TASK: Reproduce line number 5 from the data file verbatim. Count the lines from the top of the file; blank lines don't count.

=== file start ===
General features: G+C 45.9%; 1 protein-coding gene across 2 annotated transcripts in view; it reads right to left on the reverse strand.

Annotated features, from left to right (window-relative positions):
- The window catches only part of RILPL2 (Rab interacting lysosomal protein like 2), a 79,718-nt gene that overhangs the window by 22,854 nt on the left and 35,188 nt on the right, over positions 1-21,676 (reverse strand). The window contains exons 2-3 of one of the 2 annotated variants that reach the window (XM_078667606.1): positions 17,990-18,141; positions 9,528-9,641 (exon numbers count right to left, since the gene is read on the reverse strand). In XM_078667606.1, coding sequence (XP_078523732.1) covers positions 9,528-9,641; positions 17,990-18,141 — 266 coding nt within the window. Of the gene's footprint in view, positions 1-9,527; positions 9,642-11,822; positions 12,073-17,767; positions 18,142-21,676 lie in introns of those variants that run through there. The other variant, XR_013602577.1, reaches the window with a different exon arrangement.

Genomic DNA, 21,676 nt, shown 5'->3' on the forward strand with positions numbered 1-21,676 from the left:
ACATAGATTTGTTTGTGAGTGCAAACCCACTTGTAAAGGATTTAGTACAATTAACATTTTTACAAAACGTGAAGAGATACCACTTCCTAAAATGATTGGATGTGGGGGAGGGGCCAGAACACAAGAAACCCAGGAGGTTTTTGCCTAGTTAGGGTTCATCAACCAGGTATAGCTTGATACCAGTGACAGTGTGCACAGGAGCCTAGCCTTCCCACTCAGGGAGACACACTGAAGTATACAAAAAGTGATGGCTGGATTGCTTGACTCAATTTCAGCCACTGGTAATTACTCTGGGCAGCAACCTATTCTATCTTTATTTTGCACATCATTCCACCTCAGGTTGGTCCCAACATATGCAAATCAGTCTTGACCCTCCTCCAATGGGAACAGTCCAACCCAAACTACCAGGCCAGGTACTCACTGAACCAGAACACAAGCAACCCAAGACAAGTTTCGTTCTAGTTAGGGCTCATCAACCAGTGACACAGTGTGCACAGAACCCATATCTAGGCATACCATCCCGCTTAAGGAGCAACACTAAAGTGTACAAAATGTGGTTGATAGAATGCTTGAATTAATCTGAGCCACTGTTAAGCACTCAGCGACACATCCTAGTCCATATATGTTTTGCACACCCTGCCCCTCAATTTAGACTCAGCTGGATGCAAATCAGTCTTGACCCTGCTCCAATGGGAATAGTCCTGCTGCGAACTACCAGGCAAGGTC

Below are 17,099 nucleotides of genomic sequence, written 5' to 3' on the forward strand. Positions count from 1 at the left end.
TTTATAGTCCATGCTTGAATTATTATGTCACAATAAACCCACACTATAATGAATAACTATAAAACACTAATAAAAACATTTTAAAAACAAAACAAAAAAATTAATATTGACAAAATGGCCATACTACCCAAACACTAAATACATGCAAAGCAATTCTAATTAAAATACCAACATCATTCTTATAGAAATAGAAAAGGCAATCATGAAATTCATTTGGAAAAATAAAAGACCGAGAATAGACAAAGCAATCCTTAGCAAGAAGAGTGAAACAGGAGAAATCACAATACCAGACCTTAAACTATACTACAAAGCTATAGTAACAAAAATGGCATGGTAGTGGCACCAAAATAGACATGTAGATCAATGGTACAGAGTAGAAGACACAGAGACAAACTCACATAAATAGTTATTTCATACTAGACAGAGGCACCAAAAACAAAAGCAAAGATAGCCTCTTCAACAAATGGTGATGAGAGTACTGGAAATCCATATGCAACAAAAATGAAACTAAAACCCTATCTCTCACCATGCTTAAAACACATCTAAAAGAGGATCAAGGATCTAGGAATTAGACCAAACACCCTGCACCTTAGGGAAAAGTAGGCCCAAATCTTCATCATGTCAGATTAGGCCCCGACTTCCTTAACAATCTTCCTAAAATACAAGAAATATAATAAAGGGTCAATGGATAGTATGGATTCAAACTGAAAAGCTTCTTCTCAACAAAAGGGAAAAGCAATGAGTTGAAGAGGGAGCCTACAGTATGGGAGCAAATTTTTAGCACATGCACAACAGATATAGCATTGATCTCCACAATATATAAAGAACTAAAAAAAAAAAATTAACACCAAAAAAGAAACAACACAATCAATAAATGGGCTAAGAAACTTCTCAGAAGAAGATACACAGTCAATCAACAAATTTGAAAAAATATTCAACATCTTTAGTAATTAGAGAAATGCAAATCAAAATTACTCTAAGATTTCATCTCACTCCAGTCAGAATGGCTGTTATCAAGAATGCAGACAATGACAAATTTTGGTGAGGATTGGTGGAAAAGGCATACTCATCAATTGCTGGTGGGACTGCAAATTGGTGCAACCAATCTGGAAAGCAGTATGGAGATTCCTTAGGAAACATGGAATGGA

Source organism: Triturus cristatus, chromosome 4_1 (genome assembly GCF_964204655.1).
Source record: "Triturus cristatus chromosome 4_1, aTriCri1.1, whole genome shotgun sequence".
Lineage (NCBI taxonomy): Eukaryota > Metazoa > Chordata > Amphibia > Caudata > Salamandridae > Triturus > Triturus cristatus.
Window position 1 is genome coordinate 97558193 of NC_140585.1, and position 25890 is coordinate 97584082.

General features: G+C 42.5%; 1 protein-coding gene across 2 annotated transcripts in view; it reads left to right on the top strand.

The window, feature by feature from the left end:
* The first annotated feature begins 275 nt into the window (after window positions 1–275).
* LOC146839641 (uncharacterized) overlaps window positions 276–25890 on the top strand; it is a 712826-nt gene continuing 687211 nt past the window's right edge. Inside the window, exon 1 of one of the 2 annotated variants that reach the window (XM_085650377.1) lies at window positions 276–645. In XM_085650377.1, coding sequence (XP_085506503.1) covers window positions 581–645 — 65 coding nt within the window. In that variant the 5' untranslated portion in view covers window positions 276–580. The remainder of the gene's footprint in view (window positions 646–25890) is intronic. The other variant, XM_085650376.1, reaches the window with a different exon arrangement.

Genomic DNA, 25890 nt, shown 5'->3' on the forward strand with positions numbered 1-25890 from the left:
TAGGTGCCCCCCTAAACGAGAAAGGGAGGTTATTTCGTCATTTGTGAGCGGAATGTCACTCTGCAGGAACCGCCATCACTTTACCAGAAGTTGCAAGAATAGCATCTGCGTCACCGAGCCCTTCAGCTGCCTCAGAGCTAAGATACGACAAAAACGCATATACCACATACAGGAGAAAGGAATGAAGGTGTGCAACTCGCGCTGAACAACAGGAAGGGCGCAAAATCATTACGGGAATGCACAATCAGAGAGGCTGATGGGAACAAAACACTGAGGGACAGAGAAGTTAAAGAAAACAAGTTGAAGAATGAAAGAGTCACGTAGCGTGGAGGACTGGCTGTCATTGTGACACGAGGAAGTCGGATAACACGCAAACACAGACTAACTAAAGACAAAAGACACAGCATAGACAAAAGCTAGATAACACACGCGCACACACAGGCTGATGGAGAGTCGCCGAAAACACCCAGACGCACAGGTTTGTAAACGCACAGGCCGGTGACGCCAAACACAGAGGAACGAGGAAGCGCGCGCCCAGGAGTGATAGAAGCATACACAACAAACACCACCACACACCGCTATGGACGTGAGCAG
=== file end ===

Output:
ACATAGATTTGTTTGTGAGTGCAAACCCACTTGTAAAGGATTTAGTACAATTAACATTTTTACAAAACGTGAAGAGATACCACTTCCTAAAATGATTGGATGTGGGGGAGGGGCCAGAACACAAGAAACCCAGGAGGTTTTTGCCTAGTTAGGGTTCATCAACCAGGTATAGCTTGATACCAGTGACAGTGTGCACAGGAGCCTAGCCTTCCCACTCAGGGAGACACACTGAAGTATACAAAAAGTGATGGCTGGATTGCTTGACTCAATTTCAGCCACTGGTAATTACTCTGGGCAGCAACCTATTCTATCTTTATTTTGCACATCATTCCACCTCAGGTTGGTCCCAACATATGCAAATCAGTCTTGACCCTCCTCCAATGGGAACAGTCCAACCCAAACTACCAGGCCAGGTACTCACTGAACCAGAACACAAGCAACCCAAGACAAGTTTCGTTCTAGTTAGGGCTCATCAACCAGTGACACAGTGTGCACAGAACCCATATCTAGGCATACCATCCCGCTTAAGGAGCAACACTAAAGTGTACAAAATGTGGTTGATAGAATGCTTGAATTAATCTGAGCCACTGTTAAGCACTCAGCGACACATCCTAGTCCATATATGTTTTGCACACCCTGCCCCTCAATTTAGACTCAGCTGGATGCAAATCAGTCTTGACCCTGCTCCAATGGGAATAGTCCTGCTGCGAACTACCAGGCAAGGTC